A Dictionary of Terms/Acronyms
ABA or IBI - Applied Behavioral Analysis or Intensive Behavioral Intervention - see below section
Advocate - someone who takes action to help someone else (as in "educational advocate"); also, to take action on someone’s behalf.
|ASD - Autism Spectrum
Disorder: This is the umbrella under which the various autism
disorders are found. Disorders found
under the ASD or PDD umbrella are:
|Assessment - a collecting and bringing together of information about a child’s needs, which may include social, psychological, and educational evaluations used to determine services; a process using observation, testing, and test analysis to determine an individual’s strengths and weaknesses in order to plan his or her educational services.|
|CHAT - A diagnostic tool to help screen for autism at 18 months of age.|
|Childhood Autism Rating Scale or CARS - Diagnostic tool used in assessing ASD/PDD in young children|
|Cognitive - a term that describes the process people use for remembering, reasoning, understanding, and using judgment; in special education terms, a cognitive disability refers to difficulty in learning.|
|Co-existing Disorders: In addition to cognitive impairments, individuals with ASD often suffer from multiple psychopathologies. These include impulse-control disorders, psychoses, obsessive-compulsive disorder, seizures, mood and anxiety disorders, and developmental delays. Also called Co-morbid Disorders or Differential Diagnosis.|
|DAN - Defeat Autism Now|
|DAN Doctor - Physicians utilizing the DAN Protocol|
|Developmental - having to do with the steps or stages in growth and development before the age of 18 years|
|Developmentally Delayed (DD) – a term used to describe the development of children who are not able to perform the skills other children of the same age are usually able to perform.|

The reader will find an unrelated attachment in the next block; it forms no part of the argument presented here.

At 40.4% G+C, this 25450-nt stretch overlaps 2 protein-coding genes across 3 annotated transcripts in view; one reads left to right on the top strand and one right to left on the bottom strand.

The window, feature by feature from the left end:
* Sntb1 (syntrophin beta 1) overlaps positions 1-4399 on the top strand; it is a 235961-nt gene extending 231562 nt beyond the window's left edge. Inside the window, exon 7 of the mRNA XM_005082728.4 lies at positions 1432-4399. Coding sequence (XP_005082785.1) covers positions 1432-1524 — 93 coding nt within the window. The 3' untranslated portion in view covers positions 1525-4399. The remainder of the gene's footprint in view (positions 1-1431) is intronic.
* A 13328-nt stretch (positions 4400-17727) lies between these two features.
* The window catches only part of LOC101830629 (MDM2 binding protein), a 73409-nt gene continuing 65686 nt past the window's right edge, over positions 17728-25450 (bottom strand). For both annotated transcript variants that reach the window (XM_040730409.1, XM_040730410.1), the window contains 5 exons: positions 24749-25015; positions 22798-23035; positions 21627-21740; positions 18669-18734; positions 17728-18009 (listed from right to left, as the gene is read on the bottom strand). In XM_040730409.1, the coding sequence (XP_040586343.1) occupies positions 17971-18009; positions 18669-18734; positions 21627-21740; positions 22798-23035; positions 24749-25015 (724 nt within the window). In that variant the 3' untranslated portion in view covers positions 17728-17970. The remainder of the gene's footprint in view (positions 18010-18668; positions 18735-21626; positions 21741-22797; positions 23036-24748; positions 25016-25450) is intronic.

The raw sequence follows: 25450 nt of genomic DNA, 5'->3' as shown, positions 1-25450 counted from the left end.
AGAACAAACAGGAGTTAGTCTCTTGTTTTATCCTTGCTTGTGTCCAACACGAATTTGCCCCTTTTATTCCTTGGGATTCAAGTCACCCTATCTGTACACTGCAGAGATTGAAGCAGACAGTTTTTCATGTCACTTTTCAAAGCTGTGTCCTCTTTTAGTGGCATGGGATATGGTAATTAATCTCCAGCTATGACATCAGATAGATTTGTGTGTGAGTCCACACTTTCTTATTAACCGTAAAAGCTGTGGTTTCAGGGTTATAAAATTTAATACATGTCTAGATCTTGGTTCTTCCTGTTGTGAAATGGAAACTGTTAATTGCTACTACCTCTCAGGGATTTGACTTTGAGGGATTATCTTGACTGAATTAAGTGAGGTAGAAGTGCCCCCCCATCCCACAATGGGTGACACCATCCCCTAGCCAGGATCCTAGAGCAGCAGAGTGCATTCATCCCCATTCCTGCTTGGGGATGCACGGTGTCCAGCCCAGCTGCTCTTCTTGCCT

|DSM-IV - The fourth edition of the manual published by the American Psychiatric Association to set forth diagnostic criteria, descriptions and other information to guide the classification and diagnosis of mental disorders.|
|Dx or dx - diagnosis|
|Early Intervention Program - a program in which problems that have been discovered in a child’s development are remediated before the child’s later development and learning are seriously affected.|
|Echolalia- A term referring to the repetition of words or phrases. Echolalia may occur immediately after the phrase has been said, or may be delayed and occur some time afterward.|
|FEAT - Families for Early Autism Treatment|
|GFCF - Referring to the Gluten and Casein free diet|
|IDEA (U.S.) - Individuals with Disabilities Act|
|Individual Education Plan or IEP - A special education program is defined as an educational program that is based on and modified by the results of continuous assessment and evaluation. It includes a plan (I.E.P.) containing specific learning objectives that meet the ongoing needs of the exceptional pupil.|